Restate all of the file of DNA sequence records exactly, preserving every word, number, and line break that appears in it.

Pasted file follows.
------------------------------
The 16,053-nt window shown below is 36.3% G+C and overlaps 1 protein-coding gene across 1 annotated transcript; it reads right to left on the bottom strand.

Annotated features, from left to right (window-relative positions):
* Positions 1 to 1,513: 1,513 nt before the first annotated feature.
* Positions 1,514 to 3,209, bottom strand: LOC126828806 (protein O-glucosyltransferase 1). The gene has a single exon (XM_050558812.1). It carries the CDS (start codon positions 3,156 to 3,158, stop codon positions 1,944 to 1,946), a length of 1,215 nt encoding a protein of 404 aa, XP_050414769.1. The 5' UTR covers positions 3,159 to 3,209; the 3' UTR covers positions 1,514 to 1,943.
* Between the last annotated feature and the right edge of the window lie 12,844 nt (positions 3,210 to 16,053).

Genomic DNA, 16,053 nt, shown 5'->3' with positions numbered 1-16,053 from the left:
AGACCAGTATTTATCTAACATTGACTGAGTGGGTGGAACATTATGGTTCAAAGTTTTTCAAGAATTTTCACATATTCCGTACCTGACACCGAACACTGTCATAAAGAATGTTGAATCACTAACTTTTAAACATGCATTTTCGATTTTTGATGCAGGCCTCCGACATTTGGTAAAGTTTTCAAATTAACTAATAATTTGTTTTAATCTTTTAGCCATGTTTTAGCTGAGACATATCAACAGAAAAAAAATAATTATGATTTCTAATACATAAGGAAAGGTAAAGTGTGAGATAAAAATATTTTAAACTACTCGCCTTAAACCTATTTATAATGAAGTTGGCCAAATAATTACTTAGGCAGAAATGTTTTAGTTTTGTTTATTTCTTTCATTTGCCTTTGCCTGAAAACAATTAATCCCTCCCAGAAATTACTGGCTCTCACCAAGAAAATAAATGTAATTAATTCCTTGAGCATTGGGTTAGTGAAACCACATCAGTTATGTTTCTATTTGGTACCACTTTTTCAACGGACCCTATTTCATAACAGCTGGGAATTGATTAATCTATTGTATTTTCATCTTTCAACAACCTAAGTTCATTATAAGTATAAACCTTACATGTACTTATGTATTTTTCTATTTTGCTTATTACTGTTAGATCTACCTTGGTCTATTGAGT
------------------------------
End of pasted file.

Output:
The 16,053-nt window shown below is 36.3% G+C and overlaps 1 protein-coding gene across 1 annotated transcript; it reads right to left on the bottom strand.

Annotated features, from left to right (window-relative positions):
* Positions 1 to 1,513: 1,513 nt before the first annotated feature.
* Positions 1,514 to 3,209, bottom strand: LOC126828806 (protein O-glucosyltransferase 1). The gene has a single exon (XM_050558812.1). It carries the CDS (start codon positions 3,156 to 3,158, stop codon positions 1,944 to 1,946), a length of 1,215 nt encoding a protein of 404 aa, XP_050414769.1. The 5' UTR covers positions 3,159 to 3,209; the 3' UTR covers positions 1,514 to 1,943.
* Between the last annotated feature and the right edge of the window lie 12,844 nt (positions 3,210 to 16,053).

Genomic DNA, 16,053 nt, shown 5'->3' with positions numbered 1-16,053 from the left:
AGACCAGTATTTATCTAACATTGACTGAGTGGGTGGAACATTATGGTTCAAAGTTTTTCAAGAATTTTCACATATTCCGTACCTGACACCGAACACTGTCATAAAGAATGTTGAATCACTAACTTTTAAACATGCATTTTCGATTTTTGATGCAGGCCTCCGACATTTGGTAAAGTTTTCAAATTAACTAATAATTTGTTTTAATCTTTTAGCCATGTTTTAGCTGAGACATATCAACAGAAAAAAAATAATTATGATTTCTAATACATAAGGAAAGGTAAAGTGTGAGATAAAAATATTTTAAACTACTCGCCTTAAACCTATTTATAATGAAGTTGGCCAAATAATTACTTAGGCAGAAATGTTTTAGTTTTGTTTATTTCTTTCATTTGCCTTTGCCTGAAAACAATTAATCCCTCCCAGAAATTACTGGCTCTCACCAAGAAAATAAATGTAATTAATTCCTTGAGCATTGGGTTAGTGAAACCACATCAGTTATGTTTCTATTTGGTACCACTTTTTCAACGGACCCTATTTCATAACAGCTGGGAATTGATTAATCTATTGTATTTTCATCTTTCAACAACCTAAGTTCATTATAAGTATAAACCTTACATGTACTTATGTATTTTTCTATTTTGCTTATTACTGTTAGATCTACCTTGGTCTATTGAGT